Cisplatin Ototoxicity in Children: Implications for Primary Care Providers

Jessica Helt-Cameron, MSN, MA, RN; Patricia Jackson Allen, MS, RN, PNP, FAAN

Disclosures

Pediatr Nurs. 2009;35(2):121-127. 

In This Article

Conclusion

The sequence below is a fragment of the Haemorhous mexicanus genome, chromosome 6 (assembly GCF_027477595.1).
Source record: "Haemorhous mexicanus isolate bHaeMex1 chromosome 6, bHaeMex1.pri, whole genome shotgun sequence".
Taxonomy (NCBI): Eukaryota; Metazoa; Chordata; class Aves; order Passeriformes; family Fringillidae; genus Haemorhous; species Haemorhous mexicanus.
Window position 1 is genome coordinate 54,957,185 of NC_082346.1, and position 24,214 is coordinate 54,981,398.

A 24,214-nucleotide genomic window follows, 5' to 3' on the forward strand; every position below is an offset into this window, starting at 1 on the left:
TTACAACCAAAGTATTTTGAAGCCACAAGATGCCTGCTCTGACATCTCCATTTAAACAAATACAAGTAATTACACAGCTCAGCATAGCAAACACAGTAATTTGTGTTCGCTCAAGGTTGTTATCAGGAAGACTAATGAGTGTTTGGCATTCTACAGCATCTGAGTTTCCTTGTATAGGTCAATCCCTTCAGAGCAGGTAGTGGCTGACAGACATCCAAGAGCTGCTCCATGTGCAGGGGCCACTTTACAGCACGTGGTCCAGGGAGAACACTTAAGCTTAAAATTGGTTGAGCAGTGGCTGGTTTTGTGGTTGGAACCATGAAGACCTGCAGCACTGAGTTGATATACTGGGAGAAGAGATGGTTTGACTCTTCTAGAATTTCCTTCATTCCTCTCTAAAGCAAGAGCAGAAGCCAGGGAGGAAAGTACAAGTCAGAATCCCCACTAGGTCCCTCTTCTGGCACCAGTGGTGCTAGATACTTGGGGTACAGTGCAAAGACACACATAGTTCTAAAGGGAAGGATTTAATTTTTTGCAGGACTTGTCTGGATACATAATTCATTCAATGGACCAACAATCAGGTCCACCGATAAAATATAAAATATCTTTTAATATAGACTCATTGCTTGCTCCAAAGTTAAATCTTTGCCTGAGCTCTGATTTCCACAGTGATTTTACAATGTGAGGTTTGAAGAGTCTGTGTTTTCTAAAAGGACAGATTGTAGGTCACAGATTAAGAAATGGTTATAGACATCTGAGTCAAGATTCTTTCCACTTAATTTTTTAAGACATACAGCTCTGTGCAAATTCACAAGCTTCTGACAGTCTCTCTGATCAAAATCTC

As survival rates for childhood cancer continue to improve, there is a growing need for pediatric practitioners to offer health care surveillance for the long-term effects of chemotherapy, including cisplatin-induced ototoxicity, in primary care settings. Primary care clinicians can use distortion-product otoacoustic emissions testing to regularly screen childhood cancer survivors for cisplatin-induced sensorineural hearing loss. If evidence of hearing loss is present, clinicians must refer children and their families to an audiologist for a complete hearing evaluation. Permanent hearing impairments can be a traumatic discovery for the family. Primary care pediatric settings oversee children’s care and serve as support systems for the family. Pediatric clinicians need to be knowledgeable about current management options for hearing impairments in children. They need to educate families about local, state, and school resources, national organizations, and other support services that are available to help their child.

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